Life After Meth program helps jailed addicts


VINCENNES, Ind. (AP) — Knox County's Life After Meth program is helping incarcerated addicts like Hyla "Angel" Richter, a former user, recover and re-enter the community.

Richter was 13 when she tried methamphetamine for the first time. At age 16 she started cooking it, and by 18, she said, she was sitting in prison.

"I've been in and out of prison all my life," Richter told the Vincennes Sun-Commercial ( ). "It was a path I never meant to take, but I did."

Growing up, Richter's life was far from the ideal, she explained. Her father died when she was eight, and her mother remarried, a couple of times.

"I was 12 when I got moved out of my house," she said. "And when I was 13, my grandparents legally adopted me.

"I had night terrors really bad when I was moved out, for some pretty obvious reasons, so when I was 13, I went to try and buy my first joint," she said. "They said, 'There's no weed left, but here, try this,' and I was hooked. I was a 13-year-old who was afraid to go to sleep, and I found an option that meant I never had to sleep again."

Meth was an easy, though temporary, escape from the past, she said, and it wasn't until she found LAM that she realized she was destined for more.

Now Richter is a full-time student at Vincennes University working to become a juvenile drug counselor at a correctional facility, all while also working full-time.

Sleep is rare, she added, but unlike in the past, she actually misses it.

"I look at it like this, I didn't sleep for 17 years for nothing, what's four more for something," she said. "If it weren't for the LAM program, I wouldn't be in school. They helped me line up financial aid, and fill out my (application), they walked with me through all of the steps."

That's what the LAM program does, Richter said. It's not a program that ends when the jail sentence does, but instead it's a constant, lifelong support, which Richter said is vital in the journey of staying sober.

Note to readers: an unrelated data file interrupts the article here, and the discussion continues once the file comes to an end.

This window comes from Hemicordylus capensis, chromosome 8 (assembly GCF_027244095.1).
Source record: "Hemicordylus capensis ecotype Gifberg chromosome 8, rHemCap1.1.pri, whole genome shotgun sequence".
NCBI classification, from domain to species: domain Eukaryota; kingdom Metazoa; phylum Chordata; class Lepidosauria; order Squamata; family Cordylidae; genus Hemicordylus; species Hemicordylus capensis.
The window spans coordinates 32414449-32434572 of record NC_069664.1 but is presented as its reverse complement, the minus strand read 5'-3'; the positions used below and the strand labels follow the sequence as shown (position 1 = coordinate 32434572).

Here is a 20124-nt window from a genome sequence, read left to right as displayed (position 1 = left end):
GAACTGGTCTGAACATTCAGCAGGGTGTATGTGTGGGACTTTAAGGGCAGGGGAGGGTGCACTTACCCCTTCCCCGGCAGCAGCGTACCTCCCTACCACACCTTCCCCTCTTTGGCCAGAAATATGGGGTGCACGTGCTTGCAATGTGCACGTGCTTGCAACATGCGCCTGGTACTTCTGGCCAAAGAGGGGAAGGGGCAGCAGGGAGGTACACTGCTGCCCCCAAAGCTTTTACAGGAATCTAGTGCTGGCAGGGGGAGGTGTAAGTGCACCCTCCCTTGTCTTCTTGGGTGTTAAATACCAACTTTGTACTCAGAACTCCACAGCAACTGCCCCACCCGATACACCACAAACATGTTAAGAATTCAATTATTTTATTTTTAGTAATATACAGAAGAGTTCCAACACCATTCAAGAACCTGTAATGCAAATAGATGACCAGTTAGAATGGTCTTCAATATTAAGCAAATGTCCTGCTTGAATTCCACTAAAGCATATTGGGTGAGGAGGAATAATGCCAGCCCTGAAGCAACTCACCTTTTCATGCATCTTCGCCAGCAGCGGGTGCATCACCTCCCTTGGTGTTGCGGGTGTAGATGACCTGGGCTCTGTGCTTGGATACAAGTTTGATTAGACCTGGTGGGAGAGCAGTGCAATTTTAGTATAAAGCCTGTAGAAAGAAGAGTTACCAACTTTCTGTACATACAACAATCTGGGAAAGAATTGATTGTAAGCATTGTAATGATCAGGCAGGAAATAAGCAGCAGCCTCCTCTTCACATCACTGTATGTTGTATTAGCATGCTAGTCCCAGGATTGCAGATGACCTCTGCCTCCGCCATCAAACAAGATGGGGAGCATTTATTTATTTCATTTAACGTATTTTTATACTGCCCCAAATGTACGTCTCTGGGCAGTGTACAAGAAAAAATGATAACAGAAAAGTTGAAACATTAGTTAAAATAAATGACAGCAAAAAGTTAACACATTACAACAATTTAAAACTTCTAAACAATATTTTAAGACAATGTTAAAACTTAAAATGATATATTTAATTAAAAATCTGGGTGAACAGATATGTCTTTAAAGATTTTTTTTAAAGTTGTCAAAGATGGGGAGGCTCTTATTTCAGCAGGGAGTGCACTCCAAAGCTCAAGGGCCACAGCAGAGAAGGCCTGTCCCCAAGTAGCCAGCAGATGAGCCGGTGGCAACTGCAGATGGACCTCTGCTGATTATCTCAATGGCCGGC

"This program can be so successful, this can make you clean," she said. "It gives you all of the tools you need to become a productive member of society, and they take steps to ensure our success.

"They show us how to live of life's terms."

Sobriety didn't come overnight for Richter, but it did come.

"A couple of years before I got clean I knew I didn't want to get high any more, but I didn't know how to stop," she said. "I was sick of the life and I was sick and tired of being sick and tired.

"They say when you hit rock bottom you'll bounce, but I lived on rock bottom for a long time," Richter said. "I was wanted, I was an addict, and I was depressed.

"I tried to kill myself five times in that last year," she said. "Eventually, I knew I was going to get it right, but I realized if life has gotten so bad that you don't want to live anymore, something has to change.

"And I knew it had to be me, because it's me who's interfering with my life."

Going to jail the last time, she said, was the best thing that could have happened to her.

"I think a lot of times, addicts come to a realization that this isn't the life they want to lead anymore, but they don't know how to stop," she said. "And that's where LAM came in for me."

LAM hopes to raise funds to support the creation of two transitional facilities in Knox County.

"Our main focus is to give them the sense that there is a community out here supporting them to have a good life," said Rev. Peter Haskins, director of the program. "It's a tribute to our community that we have this kind of support for recovering drug addicts.

"We're not out to save everybody but we are trying to save the people who are sick and tired of being sick and tired," he explained. "We aim to help the people who are ready to make a change."


Information from: Vincennes Sun-Commercial,

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